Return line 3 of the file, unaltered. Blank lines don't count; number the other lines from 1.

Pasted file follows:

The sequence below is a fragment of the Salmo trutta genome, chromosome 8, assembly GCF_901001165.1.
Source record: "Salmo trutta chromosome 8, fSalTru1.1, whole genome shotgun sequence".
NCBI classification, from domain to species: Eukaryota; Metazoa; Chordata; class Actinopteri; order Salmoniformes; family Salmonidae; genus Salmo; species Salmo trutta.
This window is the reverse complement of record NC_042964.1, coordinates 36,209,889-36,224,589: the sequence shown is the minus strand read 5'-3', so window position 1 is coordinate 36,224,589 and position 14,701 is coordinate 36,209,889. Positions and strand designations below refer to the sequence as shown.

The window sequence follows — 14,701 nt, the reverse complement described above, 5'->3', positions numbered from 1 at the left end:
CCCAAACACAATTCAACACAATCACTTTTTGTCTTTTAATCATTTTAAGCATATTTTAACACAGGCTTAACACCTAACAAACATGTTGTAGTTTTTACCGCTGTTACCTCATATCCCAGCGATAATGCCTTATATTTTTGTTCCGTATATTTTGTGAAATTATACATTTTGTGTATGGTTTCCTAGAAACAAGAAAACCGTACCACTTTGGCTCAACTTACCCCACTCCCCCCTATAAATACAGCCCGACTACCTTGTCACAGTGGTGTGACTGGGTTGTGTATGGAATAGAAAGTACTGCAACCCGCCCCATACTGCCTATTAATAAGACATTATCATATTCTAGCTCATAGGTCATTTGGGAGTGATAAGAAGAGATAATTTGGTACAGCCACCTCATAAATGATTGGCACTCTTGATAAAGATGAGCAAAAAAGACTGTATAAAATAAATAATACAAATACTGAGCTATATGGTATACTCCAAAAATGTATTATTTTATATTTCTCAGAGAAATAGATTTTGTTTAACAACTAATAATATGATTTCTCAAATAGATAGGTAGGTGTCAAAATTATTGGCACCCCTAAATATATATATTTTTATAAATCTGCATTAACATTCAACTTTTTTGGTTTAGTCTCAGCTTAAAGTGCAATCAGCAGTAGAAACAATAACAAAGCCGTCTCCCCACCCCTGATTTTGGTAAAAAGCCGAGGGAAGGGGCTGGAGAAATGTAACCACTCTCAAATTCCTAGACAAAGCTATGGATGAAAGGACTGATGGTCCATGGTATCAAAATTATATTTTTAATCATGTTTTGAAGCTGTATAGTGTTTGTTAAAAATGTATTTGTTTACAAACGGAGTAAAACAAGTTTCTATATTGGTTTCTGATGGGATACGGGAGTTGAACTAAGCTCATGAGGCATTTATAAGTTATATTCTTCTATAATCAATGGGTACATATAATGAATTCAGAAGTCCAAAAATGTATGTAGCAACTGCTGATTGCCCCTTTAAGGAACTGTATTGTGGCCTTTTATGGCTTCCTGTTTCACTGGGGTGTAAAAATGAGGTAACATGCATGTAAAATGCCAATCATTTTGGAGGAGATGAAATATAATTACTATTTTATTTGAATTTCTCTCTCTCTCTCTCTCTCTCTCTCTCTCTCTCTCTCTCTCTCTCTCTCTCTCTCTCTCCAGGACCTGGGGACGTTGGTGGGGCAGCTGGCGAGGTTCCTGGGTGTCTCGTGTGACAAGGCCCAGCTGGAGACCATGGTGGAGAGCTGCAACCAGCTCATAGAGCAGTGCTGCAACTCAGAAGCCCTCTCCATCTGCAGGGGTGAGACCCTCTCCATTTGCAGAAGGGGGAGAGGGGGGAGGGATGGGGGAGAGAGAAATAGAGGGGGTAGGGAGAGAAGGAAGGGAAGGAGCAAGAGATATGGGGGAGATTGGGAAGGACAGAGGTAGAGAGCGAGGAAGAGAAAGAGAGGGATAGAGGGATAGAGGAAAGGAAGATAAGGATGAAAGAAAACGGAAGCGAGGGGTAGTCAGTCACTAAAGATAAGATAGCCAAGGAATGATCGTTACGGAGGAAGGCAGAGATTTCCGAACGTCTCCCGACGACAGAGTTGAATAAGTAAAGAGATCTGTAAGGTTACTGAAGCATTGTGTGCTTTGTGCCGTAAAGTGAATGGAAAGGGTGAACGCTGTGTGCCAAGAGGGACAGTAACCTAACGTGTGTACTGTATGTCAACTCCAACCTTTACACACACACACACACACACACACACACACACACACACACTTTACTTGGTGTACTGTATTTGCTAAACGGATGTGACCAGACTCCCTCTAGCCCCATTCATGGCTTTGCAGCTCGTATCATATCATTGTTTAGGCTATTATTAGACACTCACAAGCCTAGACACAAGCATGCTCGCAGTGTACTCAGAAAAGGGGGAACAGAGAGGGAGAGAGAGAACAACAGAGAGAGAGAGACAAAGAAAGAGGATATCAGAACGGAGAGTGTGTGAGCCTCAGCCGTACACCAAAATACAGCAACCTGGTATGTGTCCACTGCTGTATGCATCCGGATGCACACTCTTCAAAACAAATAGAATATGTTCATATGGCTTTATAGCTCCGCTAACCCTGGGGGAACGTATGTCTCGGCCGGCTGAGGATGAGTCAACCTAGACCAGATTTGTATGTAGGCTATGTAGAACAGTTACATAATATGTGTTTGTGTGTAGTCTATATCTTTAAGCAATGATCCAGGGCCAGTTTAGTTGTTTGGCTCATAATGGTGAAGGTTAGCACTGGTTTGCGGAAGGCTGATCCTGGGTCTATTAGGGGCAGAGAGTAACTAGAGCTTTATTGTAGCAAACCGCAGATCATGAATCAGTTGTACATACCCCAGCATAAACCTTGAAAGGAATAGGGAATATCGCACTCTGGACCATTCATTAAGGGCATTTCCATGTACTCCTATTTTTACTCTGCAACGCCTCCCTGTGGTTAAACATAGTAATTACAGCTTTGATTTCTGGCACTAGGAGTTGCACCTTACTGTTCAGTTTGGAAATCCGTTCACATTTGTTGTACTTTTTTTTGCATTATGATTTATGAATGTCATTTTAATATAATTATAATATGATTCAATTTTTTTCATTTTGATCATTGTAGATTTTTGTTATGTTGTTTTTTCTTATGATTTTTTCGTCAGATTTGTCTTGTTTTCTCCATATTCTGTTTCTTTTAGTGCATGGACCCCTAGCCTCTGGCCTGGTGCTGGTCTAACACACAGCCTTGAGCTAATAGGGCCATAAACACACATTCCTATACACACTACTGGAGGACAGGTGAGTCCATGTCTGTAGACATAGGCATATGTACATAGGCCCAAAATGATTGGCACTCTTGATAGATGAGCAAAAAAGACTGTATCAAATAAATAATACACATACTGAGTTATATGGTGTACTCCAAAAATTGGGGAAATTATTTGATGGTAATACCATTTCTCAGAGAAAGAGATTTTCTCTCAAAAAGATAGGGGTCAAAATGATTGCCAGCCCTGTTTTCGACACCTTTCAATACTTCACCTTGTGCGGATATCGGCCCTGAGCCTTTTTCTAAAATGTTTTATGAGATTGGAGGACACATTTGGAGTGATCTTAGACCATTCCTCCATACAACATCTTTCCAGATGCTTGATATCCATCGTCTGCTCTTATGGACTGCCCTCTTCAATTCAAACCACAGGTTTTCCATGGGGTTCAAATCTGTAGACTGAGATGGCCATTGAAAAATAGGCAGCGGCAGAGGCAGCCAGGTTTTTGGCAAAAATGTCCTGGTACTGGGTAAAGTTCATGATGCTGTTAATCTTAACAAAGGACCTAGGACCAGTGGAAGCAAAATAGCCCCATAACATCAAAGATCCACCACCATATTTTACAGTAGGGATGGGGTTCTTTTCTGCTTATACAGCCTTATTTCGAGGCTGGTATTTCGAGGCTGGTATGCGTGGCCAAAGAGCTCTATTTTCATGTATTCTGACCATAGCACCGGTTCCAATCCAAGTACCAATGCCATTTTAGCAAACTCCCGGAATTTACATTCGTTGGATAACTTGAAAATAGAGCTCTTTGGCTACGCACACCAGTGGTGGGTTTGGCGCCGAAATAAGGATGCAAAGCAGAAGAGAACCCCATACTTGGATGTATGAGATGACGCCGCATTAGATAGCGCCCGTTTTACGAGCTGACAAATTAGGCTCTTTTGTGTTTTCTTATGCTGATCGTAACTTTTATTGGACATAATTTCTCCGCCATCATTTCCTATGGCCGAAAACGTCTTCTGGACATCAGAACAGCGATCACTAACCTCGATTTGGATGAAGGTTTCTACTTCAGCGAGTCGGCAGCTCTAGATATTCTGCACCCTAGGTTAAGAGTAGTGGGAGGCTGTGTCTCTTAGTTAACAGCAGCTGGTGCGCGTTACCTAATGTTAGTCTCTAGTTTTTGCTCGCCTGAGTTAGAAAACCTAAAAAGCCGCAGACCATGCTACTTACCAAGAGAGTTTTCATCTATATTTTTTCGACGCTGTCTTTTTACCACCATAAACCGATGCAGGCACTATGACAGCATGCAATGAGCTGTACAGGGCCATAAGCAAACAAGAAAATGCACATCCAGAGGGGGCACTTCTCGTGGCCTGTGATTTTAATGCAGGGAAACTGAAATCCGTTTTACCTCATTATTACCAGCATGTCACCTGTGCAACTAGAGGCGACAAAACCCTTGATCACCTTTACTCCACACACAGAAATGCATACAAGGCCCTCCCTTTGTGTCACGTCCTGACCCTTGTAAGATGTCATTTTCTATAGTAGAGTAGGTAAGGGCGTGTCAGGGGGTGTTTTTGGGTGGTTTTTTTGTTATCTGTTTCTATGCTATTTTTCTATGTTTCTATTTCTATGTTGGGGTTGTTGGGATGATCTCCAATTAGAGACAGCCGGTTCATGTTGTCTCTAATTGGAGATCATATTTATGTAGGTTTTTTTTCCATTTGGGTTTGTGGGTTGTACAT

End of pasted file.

NCBI classification, from domain to species: Eukaryota; Metazoa; Chordata; class Actinopteri; order Salmoniformes; family Salmonidae; genus Salmo; species Salmo trutta.